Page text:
A mouth guard is a piece of soft plastic shaped to fit inside the mouth, protecting the lips, cheeks, tongue and teeth and the jaw when they are hit by large object - like a ball, or someone's elbow or head.
There are 3 main types of mouth guards:
- Stock. The least expensive, stock type mouth guards cost about $2 and come in three sizes: small, medium and large. You get what you pay for in terms of fit. Some users complain that they are too wide in the back, making it harder to talk.
- Boil and Bite. A semi-custom fit can be made using a "boil and bite" model mouth guard. Hot water is used to soften the plastic and your child then bites into the guard, molding it to his or her teeth. This type of mouth guard sells for between $5 and $15 and offers very good protection.
- Custom. A dentist or orthodontist makes the best fitting mouth guards in a dental office. Not surprisingly, this kind of mouth guard is the most expensive of the three, costing between $35 and $65. Custom mouth guards are the best option if your child plays a number of sports each year or plays sports with continuous activity, like basketball or soccer, and is advised for a child with braces so that the mouth guard won't interfere with treatment (for more on mouth guards for children with braces, click here). Once a child reaches age 13 or 14, a custom fitted mouth guard should generally continue to fit for as long as needed.
Do not protect against concussion
Mouth guards, regardless of type, help prevent injury to the mouth, teeth, lips, cheeks and tongue. Mouth guards worn by players with braces may even prevent injury to another player caused by contact with the braces. They also cushion blows that might cause jaw fractures.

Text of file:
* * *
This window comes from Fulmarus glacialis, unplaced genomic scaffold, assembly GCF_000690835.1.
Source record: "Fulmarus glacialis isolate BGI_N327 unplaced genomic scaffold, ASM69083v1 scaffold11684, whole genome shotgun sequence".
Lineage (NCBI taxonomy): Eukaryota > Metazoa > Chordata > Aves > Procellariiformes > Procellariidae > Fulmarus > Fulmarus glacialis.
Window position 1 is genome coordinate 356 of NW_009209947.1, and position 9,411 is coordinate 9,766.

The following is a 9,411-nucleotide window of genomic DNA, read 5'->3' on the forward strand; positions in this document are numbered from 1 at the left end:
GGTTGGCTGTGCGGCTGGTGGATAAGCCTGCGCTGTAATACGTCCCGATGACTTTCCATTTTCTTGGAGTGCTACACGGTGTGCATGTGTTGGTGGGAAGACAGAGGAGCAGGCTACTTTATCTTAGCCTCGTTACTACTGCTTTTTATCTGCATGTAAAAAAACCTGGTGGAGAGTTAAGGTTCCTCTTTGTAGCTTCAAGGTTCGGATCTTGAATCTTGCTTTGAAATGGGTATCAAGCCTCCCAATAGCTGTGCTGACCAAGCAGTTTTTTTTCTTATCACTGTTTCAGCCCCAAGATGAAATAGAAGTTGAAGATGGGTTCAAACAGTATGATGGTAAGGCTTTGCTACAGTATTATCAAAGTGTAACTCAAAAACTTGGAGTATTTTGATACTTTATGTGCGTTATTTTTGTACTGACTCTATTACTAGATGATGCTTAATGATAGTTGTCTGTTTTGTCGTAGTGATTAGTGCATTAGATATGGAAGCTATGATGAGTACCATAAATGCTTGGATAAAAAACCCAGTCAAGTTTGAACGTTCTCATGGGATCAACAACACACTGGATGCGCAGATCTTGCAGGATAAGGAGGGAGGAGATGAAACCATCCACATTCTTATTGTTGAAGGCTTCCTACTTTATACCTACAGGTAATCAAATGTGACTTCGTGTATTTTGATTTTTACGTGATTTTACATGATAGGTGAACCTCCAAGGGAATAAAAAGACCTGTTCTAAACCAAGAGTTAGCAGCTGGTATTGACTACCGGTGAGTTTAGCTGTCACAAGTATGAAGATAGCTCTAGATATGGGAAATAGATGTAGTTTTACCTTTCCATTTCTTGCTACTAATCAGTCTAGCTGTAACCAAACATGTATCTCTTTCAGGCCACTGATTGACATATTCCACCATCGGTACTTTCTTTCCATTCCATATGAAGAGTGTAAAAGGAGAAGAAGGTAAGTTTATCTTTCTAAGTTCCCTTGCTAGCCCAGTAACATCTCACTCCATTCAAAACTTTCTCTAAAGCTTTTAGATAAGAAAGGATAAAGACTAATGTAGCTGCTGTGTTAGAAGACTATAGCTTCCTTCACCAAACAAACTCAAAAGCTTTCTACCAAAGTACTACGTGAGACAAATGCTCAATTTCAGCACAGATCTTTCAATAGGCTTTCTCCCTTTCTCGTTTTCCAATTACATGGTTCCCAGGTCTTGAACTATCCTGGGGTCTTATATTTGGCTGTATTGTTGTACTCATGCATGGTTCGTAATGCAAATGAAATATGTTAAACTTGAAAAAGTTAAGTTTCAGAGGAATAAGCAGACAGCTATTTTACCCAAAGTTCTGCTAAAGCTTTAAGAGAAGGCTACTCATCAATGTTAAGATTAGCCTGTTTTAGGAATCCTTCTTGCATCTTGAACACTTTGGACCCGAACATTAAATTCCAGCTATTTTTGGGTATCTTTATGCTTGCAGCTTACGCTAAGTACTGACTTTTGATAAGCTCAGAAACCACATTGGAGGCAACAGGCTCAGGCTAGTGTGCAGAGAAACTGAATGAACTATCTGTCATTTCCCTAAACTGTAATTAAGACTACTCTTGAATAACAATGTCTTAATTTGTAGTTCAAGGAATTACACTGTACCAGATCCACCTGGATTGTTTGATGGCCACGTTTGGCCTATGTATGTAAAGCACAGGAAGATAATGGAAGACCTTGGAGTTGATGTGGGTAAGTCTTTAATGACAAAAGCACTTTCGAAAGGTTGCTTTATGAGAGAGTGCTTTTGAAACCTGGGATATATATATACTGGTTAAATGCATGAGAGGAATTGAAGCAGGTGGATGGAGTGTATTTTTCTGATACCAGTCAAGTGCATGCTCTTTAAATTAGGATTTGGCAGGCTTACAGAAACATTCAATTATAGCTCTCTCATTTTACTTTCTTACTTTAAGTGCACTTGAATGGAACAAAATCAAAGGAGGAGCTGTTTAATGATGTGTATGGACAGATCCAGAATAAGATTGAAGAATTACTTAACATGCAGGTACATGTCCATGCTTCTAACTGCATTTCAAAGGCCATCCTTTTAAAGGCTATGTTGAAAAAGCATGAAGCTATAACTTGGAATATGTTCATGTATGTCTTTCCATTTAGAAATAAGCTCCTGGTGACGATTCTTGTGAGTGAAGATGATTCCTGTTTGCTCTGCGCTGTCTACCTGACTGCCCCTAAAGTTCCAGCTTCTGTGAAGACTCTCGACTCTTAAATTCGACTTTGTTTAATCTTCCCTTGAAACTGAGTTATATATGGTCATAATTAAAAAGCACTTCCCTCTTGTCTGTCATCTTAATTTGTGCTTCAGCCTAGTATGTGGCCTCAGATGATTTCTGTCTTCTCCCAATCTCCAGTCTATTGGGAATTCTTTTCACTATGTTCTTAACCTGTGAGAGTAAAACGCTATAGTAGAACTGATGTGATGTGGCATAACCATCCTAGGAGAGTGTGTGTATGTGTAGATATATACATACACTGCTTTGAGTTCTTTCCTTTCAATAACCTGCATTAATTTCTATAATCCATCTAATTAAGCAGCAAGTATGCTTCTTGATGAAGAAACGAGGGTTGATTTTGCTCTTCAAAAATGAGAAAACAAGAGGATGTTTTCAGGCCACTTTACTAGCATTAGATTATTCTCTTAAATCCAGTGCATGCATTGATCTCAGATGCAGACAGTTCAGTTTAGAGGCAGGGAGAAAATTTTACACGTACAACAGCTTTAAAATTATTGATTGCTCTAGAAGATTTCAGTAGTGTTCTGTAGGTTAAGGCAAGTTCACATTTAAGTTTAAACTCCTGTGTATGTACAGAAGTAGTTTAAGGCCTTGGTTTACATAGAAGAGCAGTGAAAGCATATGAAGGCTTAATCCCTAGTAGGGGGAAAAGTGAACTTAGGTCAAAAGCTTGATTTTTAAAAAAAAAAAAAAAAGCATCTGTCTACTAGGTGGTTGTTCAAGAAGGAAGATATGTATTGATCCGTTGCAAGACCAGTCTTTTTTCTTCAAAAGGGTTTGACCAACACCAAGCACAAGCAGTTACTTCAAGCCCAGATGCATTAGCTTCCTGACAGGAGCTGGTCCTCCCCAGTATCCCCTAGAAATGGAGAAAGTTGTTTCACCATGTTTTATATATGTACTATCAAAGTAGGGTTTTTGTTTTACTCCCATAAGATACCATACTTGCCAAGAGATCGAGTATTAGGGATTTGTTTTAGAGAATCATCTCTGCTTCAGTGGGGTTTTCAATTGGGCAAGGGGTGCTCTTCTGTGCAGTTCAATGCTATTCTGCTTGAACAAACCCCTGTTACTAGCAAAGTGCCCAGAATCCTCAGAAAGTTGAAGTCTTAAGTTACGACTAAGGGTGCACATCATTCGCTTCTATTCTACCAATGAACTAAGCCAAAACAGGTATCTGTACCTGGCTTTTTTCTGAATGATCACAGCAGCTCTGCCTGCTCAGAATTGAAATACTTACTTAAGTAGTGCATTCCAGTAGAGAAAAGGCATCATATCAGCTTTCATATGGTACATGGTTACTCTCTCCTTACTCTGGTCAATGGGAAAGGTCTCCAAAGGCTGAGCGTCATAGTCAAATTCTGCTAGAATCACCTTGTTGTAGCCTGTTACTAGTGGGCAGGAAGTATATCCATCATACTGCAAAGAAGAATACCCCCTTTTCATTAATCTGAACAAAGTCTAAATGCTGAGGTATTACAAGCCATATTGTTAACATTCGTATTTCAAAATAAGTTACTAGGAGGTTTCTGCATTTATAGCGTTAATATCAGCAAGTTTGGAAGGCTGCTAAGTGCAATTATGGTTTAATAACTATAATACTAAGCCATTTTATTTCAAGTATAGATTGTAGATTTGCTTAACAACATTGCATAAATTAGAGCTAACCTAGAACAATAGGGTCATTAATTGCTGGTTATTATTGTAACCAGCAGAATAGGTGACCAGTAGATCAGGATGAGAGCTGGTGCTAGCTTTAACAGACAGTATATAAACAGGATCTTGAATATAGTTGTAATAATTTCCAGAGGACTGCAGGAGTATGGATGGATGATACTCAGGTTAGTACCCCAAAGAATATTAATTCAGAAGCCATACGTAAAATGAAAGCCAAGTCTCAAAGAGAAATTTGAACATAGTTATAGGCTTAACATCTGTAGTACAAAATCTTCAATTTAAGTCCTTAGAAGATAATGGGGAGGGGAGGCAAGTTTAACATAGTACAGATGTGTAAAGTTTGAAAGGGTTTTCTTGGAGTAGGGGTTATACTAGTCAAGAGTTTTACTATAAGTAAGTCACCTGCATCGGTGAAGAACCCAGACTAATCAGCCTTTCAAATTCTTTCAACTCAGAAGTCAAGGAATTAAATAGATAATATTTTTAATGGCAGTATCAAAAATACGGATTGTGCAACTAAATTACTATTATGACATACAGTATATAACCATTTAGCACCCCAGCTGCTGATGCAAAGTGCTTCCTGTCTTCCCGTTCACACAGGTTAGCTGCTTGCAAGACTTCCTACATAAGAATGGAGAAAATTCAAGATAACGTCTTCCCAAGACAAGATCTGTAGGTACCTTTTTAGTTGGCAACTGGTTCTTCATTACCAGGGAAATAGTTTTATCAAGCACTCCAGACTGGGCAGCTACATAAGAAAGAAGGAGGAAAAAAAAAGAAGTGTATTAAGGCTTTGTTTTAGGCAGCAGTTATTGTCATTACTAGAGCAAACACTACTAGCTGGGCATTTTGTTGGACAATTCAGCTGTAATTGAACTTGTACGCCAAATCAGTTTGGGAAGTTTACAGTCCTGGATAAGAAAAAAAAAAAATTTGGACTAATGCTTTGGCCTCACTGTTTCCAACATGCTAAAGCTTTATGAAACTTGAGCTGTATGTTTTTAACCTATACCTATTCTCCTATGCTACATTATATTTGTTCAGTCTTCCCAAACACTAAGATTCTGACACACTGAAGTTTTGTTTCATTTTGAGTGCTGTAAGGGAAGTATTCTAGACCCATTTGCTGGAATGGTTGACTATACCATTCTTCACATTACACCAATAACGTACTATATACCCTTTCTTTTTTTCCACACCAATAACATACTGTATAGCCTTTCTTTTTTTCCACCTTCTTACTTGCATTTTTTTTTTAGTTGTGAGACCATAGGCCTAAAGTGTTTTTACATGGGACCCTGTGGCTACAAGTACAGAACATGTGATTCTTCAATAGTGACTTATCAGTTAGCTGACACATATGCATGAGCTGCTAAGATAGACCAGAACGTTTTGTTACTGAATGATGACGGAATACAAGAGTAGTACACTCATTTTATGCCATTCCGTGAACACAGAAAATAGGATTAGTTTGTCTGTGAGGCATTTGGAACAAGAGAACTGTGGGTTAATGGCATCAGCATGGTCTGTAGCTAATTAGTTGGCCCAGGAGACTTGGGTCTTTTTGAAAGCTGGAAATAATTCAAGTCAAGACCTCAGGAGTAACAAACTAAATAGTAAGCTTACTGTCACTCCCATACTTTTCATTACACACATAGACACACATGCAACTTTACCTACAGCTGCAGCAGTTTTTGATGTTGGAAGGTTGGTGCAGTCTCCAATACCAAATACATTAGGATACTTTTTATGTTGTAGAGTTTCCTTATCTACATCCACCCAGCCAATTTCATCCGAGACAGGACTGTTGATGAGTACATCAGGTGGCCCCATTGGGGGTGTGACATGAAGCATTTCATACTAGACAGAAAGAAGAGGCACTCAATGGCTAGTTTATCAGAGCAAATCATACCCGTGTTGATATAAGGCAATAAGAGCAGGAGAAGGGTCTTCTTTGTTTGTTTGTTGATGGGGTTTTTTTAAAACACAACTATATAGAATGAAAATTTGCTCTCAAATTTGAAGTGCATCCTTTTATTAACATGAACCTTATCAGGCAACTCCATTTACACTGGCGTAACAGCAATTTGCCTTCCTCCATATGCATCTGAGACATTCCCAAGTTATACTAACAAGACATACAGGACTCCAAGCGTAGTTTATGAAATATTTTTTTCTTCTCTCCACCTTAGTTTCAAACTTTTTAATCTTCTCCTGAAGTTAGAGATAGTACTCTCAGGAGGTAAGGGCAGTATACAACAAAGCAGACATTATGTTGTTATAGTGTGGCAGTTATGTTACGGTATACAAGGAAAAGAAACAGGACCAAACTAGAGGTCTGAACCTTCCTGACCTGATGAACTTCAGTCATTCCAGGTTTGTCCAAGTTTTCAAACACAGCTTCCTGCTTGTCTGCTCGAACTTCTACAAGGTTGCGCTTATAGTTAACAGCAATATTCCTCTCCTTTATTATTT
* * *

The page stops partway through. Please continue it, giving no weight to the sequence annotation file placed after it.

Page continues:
Although mouth guards have been shown to be effective in preventing dental and orofacial injury, there is currently no evidence that standard or fitted mouth guards decrease the rate or severity of concussions in athletes. The bulk of the evidence indicating a potential protective effect of mouth guards on concussion incidence has been based on a limited case series studies and retrospective, non-randomized, cross-sectional surveys. There is also evidence that mouth guard use does not result in any difference in neurocognitive test performance after concussion.
Require frequent replacement and sanitization
A study in Sports Health: A Multidisciplinary Approach found that mouth guards may increase the number and intensity of mouth cuts and abrasions, exposing an athlete to an increased chance of infection due to the bacteria, yeast, and fungi that mouth guards routinely collect.
Researchers stress that even with the increase in oral lesions,mouth guards are still an important piece of safety equipment for contact sports. "By no means should the value of a mouth guard be discounted," Glass emphasizes. "The protection they do offer teeth during contact sports is important. However, the length of time that a mouth guard is used and how often it is cleaned needs to be revised."
As a result, experts now recommend four safety steps:
- Replace regularly or when mouth guard becomes sharp or jagged. A mouth guard should be replaced as soon as it becomes distorted or develops sharp jagged edges or after 14 days of regular use, whichever comes first;
- Replace if oral irritation or ulcer. Because the molds from mouth guards may cause exercise-induced asthma and allergies, mouth guards should be replaced whenever an athlete develops any type of oral lesion (mouth sore) or respiratory distress;
- Sanitize daily. Because mouth guards have a natural ability to become a breeding ground for bacteria, fungi, and mold, they should be sanitized on a daily basis using a commercially available antimicrobial denture-cleansing solution; and
- Have regular oral exams. Athletes' mouths should be examined on an ongoing basis while they are using mouth guards.
Posted February 26, 2012